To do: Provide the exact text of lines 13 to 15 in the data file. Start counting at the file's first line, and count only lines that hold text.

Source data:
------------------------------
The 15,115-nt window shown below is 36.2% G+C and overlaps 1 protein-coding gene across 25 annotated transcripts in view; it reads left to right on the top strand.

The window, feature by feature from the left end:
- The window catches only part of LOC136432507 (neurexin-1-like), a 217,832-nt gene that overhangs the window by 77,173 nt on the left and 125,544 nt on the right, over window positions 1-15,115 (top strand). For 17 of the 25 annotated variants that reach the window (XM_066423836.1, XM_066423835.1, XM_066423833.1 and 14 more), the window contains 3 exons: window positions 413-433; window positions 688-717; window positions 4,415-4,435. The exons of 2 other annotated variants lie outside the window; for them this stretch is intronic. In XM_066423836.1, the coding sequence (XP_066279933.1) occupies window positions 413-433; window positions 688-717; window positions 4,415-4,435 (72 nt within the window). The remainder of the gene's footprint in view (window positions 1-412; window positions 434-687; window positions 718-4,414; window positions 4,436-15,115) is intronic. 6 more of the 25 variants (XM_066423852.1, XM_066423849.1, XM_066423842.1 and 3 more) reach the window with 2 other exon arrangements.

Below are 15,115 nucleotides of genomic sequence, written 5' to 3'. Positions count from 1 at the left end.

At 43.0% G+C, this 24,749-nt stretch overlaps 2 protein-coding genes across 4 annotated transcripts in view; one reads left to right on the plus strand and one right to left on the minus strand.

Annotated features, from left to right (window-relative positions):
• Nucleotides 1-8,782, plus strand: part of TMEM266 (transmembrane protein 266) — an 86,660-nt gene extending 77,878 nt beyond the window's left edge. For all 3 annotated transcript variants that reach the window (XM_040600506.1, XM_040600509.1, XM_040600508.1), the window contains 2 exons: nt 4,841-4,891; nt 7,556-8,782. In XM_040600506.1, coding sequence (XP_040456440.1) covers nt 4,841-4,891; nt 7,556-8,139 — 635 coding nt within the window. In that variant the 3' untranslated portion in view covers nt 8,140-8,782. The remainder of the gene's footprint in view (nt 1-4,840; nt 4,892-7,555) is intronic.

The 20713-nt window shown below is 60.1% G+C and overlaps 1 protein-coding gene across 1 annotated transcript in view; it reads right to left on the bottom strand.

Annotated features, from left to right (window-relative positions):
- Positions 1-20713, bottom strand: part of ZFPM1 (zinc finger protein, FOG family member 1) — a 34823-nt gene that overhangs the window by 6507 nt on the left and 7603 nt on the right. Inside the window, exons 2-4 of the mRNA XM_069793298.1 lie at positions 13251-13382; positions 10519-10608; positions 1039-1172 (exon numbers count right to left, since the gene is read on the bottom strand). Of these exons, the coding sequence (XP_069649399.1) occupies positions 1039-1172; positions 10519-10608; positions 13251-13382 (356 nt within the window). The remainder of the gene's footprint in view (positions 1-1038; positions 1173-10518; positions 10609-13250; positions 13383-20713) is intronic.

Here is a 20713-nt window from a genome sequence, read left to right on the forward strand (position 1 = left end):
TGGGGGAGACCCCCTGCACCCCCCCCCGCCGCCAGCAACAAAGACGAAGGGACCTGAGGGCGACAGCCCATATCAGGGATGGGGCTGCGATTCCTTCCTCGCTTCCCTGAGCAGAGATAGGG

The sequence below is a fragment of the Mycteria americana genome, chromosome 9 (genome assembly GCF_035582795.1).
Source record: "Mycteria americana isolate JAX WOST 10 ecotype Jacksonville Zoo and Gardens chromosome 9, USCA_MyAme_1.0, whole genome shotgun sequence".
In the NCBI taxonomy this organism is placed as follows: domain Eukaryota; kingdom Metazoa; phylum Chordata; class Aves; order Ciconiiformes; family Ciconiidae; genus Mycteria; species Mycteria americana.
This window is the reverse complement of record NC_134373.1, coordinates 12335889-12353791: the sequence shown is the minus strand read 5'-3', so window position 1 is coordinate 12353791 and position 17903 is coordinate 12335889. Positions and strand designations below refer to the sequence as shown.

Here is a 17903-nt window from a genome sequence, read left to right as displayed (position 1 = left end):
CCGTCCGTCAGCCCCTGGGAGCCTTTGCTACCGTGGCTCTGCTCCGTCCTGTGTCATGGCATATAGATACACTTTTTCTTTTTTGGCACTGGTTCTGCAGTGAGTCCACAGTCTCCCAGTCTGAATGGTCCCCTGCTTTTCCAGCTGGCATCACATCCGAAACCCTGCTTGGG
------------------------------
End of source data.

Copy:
The sequence below is a fragment of the Mycteria americana genome, chromosome 9 (genome assembly GCF_035582795.1).
Source record: "Mycteria americana isolate JAX WOST 10 ecotype Jacksonville Zoo and Gardens chromosome 9, USCA_MyAme_1.0, whole genome shotgun sequence".
In the NCBI taxonomy this organism is placed as follows: domain Eukaryota; kingdom Metazoa; phylum Chordata; class Aves; order Ciconiiformes; family Ciconiidae; genus Mycteria; species Mycteria americana.